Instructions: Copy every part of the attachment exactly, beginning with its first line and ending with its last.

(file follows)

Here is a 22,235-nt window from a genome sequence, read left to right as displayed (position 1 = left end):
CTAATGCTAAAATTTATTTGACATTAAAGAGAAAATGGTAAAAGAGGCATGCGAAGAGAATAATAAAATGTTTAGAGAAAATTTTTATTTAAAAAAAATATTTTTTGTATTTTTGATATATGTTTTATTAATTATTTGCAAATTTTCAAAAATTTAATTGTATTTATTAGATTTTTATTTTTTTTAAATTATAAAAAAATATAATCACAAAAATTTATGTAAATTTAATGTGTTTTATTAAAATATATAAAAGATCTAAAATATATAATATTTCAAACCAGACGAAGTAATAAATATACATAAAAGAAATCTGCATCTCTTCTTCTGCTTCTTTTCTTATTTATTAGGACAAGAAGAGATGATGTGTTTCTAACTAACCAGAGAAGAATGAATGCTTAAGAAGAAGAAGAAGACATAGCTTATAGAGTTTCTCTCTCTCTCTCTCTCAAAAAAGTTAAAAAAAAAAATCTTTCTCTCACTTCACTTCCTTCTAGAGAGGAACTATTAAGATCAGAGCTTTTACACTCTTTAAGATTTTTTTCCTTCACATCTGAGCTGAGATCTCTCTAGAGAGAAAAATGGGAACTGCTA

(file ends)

Here is a 22,235-nt window from a genome sequence, read left to right as displayed (position 1 = left end):
CTAATGCTAAAATTTATTTGACATTAAAGAGAAAATGGTAAAAGAGGCATGCGAAGAGAATAATAAAATGTTTAGAGAAAATTTTTATTTAAAAAAAATATTTTTTGTATTTTTGATATATGTTTTATTAATTATTTGCAAATTTTCAAAAATTTAATTGTATTTATTAGATTTTTATTTTTTTTAAATTATAAAAAAATATAATCACAAAAATTTATGTAAATTTAATGTGTTTTATTAAAATATATAAAAGATCTAAAATATATAATATTTCAAACCAGACGAAGTAATAAATATACATAAAAGAAATCTGCATCTCTTCTTCTGCTTCTTTTCTTATTTATTAGGACAAGAAGAGATGATGTGTTTCTAACTAACCAGAGAAGAATGAATGCTTAAGAAGAAGAAGAAGACATAGCTTATAGAGTTTCTCTCTCTCTCTCTCTCAAAAAAGTTAAAAAAAAAAATCTTTCTCTCACTTCACTTCCTTCTAGAGAGGAACTATTAAGATCAGAGCTTTTACACTCTTTAAGATTTTTTTCCTTCACATCTGAGCTGAGATCTCTCTAGAGAGAAAAATGGGAACTGCTA